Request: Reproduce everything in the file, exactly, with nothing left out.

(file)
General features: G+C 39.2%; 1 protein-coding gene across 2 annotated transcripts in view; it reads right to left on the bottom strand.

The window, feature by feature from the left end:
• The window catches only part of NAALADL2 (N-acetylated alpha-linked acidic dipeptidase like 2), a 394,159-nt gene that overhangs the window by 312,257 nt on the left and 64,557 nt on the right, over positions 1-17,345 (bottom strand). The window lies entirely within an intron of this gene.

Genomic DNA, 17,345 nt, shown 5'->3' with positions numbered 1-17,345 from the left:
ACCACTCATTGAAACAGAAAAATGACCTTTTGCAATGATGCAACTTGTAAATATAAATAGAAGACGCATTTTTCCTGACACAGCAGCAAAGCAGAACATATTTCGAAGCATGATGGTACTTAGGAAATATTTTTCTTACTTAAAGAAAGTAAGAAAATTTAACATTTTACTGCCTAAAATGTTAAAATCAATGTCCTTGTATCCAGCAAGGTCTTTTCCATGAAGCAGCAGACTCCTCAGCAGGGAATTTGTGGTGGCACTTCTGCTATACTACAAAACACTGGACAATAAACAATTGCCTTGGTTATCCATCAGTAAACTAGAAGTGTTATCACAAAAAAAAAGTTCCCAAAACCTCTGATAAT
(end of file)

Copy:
General features: G+C 39.2%; 1 protein-coding gene across 2 annotated transcripts in view; it reads right to left on the bottom strand.

The window, feature by feature from the left end:
• The window catches only part of NAALADL2 (N-acetylated alpha-linked acidic dipeptidase like 2), a 394,159-nt gene that overhangs the window by 312,257 nt on the left and 64,557 nt on the right, over positions 1-17,345 (bottom strand). The window lies entirely within an intron of this gene.

Genomic DNA, 17,345 nt, shown 5'->3' with positions numbered 1-17,345 from the left:
ACCACTCATTGAAACAGAAAAATGACCTTTTGCAATGATGCAACTTGTAAATATAAATAGAAGACGCATTTTTCCTGACACAGCAGCAAAGCAGAACATATTTCGAAGCATGATGGTACTTAGGAAATATTTTTCTTACTTAAAGAAAGTAAGAAAATTTAACATTTTACTGCCTAAAATGTTAAAATCAATGTCCTTGTATCCAGCAAGGTCTTTTCCATGAAGCAGCAGACTCCTCAGCAGGGAATTTGTGGTGGCACTTCTGCTATACTACAAAACACTGGACAATAAACAATTGCCTTGGTTATCCATCAGTAAACTAGAAGTGTTATCACAAAAAAAAAGTTCCCAAAACCTCTGATAAT